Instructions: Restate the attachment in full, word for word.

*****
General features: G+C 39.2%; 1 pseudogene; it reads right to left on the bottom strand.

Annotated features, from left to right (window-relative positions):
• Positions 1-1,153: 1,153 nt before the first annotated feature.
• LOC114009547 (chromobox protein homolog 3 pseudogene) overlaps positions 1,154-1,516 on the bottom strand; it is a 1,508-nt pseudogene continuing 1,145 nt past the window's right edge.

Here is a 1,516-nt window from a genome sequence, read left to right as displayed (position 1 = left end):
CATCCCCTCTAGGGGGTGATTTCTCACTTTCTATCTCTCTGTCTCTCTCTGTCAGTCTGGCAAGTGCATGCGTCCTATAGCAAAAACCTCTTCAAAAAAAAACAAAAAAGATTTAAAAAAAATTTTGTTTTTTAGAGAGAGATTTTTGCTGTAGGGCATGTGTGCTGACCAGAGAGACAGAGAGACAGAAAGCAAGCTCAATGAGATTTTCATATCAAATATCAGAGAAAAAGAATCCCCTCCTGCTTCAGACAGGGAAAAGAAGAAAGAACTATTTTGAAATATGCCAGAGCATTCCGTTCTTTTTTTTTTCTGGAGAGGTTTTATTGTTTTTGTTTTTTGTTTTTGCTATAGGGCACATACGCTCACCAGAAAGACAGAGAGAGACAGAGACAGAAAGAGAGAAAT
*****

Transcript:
General features: G+C 39.2%; 1 pseudogene; it reads right to left on the bottom strand.

Annotated features, from left to right (window-relative positions):
• Positions 1-1,153: 1,153 nt before the first annotated feature.
• LOC114009547 (chromobox protein homolog 3 pseudogene) overlaps positions 1,154-1,516 on the bottom strand; it is a 1,508-nt pseudogene continuing 1,145 nt past the window's right edge.

Here is a 1,516-nt window from a genome sequence, read left to right as displayed (position 1 = left end):
CATCCCCTCTAGGGGGTGATTTCTCACTTTCTATCTCTCTGTCTCTCTCTGTCAGTCTGGCAAGTGCATGCGTCCTATAGCAAAAACCTCTTCAAAAAAAAACAAAAAAGATTTAAAAAAAATTTTGTTTTTTAGAGAGAGATTTTTGCTGTAGGGCATGTGTGCTGACCAGAGAGACAGAGAGACAGAAAGCAAGCTCAATGAGATTTTCATATCAAATATCAGAGAAAAAGAATCCCCTCCTGCTTCAGACAGGGAAAAGAAGAAAGAACTATTTTGAAATATGCCAGAGCATTCCGTTCTTTTTTTTTTCTGGAGAGGTTTTATTGTTTTTGTTTTTTGTTTTTGCTATAGGGCACATACGCTCACCAGAAAGACAGAGAGAGACAGAGACAGAAAGAGAGAAAT